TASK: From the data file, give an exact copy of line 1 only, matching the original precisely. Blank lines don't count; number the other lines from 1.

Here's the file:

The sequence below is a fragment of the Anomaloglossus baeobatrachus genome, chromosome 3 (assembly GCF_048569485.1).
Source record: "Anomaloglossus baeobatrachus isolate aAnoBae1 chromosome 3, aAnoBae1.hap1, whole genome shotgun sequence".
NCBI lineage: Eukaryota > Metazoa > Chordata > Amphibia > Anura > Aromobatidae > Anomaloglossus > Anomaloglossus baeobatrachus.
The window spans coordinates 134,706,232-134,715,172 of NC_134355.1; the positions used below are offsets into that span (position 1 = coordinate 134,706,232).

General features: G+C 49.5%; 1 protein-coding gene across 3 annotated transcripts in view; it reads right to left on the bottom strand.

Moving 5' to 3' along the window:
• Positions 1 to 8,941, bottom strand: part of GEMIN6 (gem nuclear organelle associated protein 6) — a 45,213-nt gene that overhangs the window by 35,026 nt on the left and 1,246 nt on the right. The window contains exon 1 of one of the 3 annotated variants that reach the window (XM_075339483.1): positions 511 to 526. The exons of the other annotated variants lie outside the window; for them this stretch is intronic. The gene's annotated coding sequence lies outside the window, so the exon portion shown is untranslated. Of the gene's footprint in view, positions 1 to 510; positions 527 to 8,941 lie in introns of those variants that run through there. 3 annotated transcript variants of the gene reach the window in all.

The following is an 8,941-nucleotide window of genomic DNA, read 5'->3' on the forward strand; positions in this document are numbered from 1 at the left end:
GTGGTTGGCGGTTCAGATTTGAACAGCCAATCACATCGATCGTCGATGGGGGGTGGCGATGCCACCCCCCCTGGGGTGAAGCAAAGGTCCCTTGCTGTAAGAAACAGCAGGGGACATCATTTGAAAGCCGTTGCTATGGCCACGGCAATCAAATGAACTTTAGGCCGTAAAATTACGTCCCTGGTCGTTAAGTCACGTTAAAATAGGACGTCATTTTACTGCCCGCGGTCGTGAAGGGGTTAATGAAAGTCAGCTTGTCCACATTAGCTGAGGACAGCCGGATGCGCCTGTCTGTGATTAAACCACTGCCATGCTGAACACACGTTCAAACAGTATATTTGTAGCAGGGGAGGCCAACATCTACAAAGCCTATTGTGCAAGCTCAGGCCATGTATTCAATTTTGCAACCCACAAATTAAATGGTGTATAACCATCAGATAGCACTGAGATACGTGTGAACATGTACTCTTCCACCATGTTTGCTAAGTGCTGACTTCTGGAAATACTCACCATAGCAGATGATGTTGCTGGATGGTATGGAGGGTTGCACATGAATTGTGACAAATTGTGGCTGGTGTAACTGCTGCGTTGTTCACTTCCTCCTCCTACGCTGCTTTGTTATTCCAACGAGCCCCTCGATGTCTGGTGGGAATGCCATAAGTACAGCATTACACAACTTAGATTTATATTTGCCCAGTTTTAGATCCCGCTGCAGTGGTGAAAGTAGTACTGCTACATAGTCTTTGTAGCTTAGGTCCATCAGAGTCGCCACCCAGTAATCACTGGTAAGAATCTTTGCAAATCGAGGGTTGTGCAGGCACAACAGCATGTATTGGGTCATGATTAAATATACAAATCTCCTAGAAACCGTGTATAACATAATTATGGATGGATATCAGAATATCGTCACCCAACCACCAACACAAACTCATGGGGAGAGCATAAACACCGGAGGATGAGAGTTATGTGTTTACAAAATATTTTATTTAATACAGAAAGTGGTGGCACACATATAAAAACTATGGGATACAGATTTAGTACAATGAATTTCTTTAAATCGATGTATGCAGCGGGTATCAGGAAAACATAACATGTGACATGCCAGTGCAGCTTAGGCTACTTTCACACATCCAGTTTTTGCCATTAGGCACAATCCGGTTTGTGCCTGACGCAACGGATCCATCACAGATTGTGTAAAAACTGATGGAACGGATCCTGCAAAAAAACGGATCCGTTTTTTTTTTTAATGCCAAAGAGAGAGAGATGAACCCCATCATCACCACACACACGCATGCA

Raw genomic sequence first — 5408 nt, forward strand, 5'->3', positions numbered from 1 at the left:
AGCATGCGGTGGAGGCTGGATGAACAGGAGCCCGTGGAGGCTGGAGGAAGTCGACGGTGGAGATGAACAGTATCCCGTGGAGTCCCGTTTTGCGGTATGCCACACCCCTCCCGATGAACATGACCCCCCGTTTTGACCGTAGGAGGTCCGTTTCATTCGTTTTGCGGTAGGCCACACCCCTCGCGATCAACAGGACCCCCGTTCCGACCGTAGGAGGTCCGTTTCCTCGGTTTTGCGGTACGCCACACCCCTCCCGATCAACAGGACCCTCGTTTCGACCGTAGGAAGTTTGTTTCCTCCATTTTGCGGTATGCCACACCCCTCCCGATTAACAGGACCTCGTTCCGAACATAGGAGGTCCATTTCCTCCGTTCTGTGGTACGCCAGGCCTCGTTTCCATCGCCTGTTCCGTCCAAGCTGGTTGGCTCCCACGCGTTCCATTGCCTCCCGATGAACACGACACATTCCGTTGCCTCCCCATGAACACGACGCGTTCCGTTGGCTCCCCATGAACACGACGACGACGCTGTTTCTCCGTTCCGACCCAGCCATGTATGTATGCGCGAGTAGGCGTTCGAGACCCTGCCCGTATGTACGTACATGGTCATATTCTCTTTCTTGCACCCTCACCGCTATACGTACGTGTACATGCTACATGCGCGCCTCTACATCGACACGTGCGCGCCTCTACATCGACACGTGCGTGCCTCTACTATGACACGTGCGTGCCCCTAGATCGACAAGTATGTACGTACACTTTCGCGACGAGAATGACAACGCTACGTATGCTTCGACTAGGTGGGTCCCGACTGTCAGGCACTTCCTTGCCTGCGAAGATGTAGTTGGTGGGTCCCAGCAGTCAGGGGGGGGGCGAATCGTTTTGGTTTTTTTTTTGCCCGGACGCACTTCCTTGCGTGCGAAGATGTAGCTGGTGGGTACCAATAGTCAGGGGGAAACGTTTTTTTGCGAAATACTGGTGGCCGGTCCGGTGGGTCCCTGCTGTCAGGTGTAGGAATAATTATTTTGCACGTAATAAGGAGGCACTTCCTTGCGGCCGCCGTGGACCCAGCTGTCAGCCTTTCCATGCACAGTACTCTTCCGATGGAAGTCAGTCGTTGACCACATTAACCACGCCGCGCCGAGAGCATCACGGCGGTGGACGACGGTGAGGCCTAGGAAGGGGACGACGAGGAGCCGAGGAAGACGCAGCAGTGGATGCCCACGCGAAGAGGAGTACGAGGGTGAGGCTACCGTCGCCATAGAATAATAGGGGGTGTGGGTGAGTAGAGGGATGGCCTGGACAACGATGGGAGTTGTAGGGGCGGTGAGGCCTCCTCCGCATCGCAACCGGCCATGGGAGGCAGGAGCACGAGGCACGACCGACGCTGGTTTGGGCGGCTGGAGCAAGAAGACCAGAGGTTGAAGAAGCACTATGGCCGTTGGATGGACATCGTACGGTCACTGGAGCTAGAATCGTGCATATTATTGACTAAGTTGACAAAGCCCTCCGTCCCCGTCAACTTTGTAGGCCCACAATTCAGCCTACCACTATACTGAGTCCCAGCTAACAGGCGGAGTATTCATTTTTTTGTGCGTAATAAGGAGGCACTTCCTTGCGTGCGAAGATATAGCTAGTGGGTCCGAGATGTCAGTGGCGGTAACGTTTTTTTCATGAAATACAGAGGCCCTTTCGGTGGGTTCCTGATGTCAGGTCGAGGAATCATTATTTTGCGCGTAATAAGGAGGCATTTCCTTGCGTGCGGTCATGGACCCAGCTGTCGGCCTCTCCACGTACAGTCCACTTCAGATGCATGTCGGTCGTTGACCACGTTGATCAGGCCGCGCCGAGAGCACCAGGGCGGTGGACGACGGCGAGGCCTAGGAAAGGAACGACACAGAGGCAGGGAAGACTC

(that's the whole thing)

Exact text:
The sequence below is a fragment of the Anomaloglossus baeobatrachus genome, chromosome 3 (assembly GCF_048569485.1).